As NASA's Mars Exploration Rover Opportunity neared the ninth anniversary of its landing on Mars, the rover was working in the 'Matijevic Hill' area seen in this view from Opportunity's panoramic camera (Pancam). Opportunity landed Jan. 24, 2004, PST (Jan. 25 UTC). The landing site was about 12 miles (19 kilometers), straight-line distance, or about 22 miles (35.5 kilometers) driving-route distance, from this location on the western rim of Endeavour Crater.
Matijevic Hill is an area within the "Cape York" segment of Endeavour's rim where clay minerals have been detected from orbit. This view is centered northwestward, toward the crest of Cape York. It extends more than 210 degrees from left to right. The field of view encompasses most of the terrain traversed by Opportunity during a "walkabout" in October and November 2012 to scout which features to spend time examining more intensely. Two of the features investigated at Matijevic Hill are "Copper Cliff," the dark outcrop in the left center of the image, and "Whitewater Lake," the bright outcrop on the far right.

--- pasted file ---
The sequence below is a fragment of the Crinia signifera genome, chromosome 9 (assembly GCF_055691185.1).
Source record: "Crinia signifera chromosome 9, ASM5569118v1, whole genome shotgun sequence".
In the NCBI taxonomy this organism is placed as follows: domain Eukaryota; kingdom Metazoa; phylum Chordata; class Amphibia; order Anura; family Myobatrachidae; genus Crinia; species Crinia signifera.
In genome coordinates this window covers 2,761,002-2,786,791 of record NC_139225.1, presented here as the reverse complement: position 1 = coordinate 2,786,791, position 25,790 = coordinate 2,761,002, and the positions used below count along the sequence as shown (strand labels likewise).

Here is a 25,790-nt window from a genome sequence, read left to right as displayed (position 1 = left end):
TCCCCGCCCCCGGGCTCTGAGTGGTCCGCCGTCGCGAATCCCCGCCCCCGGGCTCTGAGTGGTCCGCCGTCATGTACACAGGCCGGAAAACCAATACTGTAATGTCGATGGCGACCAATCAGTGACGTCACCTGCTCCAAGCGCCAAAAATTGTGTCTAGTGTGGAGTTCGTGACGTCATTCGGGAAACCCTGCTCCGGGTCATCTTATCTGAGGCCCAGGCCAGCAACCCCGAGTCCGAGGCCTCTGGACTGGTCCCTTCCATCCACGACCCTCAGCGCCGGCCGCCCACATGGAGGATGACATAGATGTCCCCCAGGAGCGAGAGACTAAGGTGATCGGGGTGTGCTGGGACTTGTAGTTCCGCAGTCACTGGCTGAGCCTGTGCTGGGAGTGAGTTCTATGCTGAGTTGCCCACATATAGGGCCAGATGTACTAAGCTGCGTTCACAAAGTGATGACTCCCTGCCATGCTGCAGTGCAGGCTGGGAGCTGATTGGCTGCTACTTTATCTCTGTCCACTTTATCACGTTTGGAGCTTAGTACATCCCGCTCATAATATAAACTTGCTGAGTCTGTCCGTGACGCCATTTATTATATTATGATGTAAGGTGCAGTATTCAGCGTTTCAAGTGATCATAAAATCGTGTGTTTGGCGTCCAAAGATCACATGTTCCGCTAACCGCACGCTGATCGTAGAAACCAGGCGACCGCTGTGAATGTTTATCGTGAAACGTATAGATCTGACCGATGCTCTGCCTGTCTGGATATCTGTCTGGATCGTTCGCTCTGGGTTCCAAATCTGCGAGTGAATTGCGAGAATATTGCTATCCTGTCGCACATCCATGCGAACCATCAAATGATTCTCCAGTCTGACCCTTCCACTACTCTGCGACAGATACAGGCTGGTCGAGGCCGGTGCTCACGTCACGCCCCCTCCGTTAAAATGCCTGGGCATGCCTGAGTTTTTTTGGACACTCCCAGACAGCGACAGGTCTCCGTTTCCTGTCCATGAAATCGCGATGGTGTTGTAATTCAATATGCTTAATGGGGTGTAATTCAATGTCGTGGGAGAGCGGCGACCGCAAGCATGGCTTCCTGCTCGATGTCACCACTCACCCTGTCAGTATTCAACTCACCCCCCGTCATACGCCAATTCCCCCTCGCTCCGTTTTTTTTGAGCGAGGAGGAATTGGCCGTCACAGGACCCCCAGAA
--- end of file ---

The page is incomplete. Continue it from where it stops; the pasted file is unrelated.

Opportunity's Pancam took the component images for this mosaic during the period from the mission's 3,137th Martian day, or sol, (Nov. 19, 2012) through Sol 3150 (Dec. 3, 2012).
The image combines exposures taken through Pancam filters centered on wavelengths of 753 nanometers (near-infrared), 535 nanometers (green) and 432 nanometers (violet). The view is presented in approximate true color. This "natural color" is the rover team's best estimate of what the scene would look like if humans were there and able to see it with their own eyes.
JPL, a division of the California Institute of Technology in Pasadena, manages the Mars Exploration Rover Project for NASA's Science Mission Directorate, Washington.